The open-air scenery flies by uninterrupted; unframed by car windows or your imagination.  The wind blows in your face and the fresh-cut hay finds your nostrils.  The road rises and turns with a landscape that unfurls from every ridge top.

The land east of Westby and Cashton is Amish Country (see my March 25 blog), where life slows to a pace set by one-horse buggies.  I left the navigating to my brother-in-law and was soon lost among hairpin corners and U-turned intersections. We left the modern world back at the highway and didn’t miss it a bit. 

We passed a doe and her two fawns drinking from a brook that feeds the Kickapoo River.  We craned our necks to pick them out amid the underbrush lining the stream.  Mother did not return our attention as she was busy keeping track of her spindle-legged youngsters.

We found ourselves swiveling our heads to admire the Amish backcountry; the pleated rows of Amish crops, the one-room school houses that center every settlement, the friendly waves of Amish farmers.

We stopped for dinner at the Blue Goose, a pizza and ice cream parlor located just the other side of nowhere.  Occupying a renovated barn, it suddenly appeared around a bend in the road like a country oasis.  Not to be confused with the color of the barn, the Blue Goose is named after the goose sculpture sitting in the yard.  The owners are friendly – she refers to herself as the “Blue Goose Lady” – and the pizza is superb.  A 12” pizza heaped high with cheese and fixings easily fed the four of us.

Fully fed, we showed great discipline in avoiding the ice cream counter.  Then we came to our senses and ordered a scoop of cookie dough on a waffle cone.  So much for discipline.

Then we climbed back into the Mustang and made our way back to Viroqua via the back streets of Westby, where we made acquaintance with Mr. “Nice Car.”  He’s a good judge of classic cars.  But nothing compares to the sights we saw on the back roads of Driftless Wisconsin. 

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A Road Trip through Amish Country

March 25, 2011 by

A road trip through Driftless Wisconsin represents a casual excursion of discovery.  On this particular day, I set out to see some of the northern stretches of Driftless Wisconsin.  Even for someone who lives here, every day in Driftless Wisconsin is an adventure. 

I turned right off State Highway 27, which dissects Driftless Wisconsin into watersheds, onto County Road P, just north of Westby. County P meanders like an amusement ride through the bluffs of the back country, sandwiched between galloping landscapes and a brook running clear from snowmelt. 

This is the heart of Amish Country.  Handmade signs abound touting blacksmithing, upholstery, horseshoeing, custom-made furniture, hand-woven baskets, and the other hand crafts and trades for which the Amish are famous.  Road signs seem to mark the branches of a family tree, with names like Pa’s Road and Andy Miller Road.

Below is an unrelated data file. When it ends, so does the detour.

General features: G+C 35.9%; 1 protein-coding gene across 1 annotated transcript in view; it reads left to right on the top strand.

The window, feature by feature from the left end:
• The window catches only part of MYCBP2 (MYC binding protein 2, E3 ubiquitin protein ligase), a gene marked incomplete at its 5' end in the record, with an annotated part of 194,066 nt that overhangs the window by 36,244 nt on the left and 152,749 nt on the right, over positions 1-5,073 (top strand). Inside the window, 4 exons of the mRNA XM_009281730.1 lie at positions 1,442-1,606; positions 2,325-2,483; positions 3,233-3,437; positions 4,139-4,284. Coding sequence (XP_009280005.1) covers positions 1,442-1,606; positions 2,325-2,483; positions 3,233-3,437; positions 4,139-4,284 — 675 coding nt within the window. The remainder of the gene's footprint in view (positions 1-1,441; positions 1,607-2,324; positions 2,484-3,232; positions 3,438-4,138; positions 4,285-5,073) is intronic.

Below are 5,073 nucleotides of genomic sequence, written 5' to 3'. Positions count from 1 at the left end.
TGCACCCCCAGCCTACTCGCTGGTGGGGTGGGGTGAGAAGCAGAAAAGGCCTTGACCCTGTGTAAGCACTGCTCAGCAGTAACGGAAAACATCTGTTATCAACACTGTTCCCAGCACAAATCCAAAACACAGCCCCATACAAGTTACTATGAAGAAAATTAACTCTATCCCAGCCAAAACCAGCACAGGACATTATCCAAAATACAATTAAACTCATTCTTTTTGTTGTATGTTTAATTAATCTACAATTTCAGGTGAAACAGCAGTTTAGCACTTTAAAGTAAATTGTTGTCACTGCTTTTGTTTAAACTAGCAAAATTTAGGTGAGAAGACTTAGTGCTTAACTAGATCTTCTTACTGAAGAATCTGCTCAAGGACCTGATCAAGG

Attracted by a sign advertising “Mini-Barns, Furniture & Toys,” I turned right onto Pa’s Road, past a one-room school house and an Amish buggy whose driver raised his hand in greeting.  I turned into the crafter’s barnyard, where a shy young boy showed me to the woodworking shop.  There, stylish walnut buckboard benches and sleek cherry wood coffee tables sat like orphans waiting for a new home.  My host was quick to point out the children’s toys arranged neatly on shelves, demonstrating a wood duck that waddled web-footed as he pushed it along the floor. 

The Amish do not sell on Sundays and shun attention – this family did not want their names to appear in my story – but if you’re looking for a collection of Amish Crafts, try “Down a County Road” Amish Shops and Tours in Cashton.  They also offer Amish tours by appointment.  I once heard owner Kathy Kuderer give a talk on Amish culture and she knows her stuff.  

Take a road trip through the Amish Country of Driftless Wisconsin and you’ll soon get to know the Amish landscape as well; in unforgettable, albeit aimless ways. 

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Getting Lost and Finding Apples

October 15, 2010 by

Touring the labyrinth of county and township roads that wind their way along shifting rivers, through intersecting ravines, and around plunging hillsides leads to eventual departure from the world as you know it.  As your compass needle spins in utter confusion and you reach for a map, you look around and realize you have discovered some lost paradise never before seen by man; at least not on this day.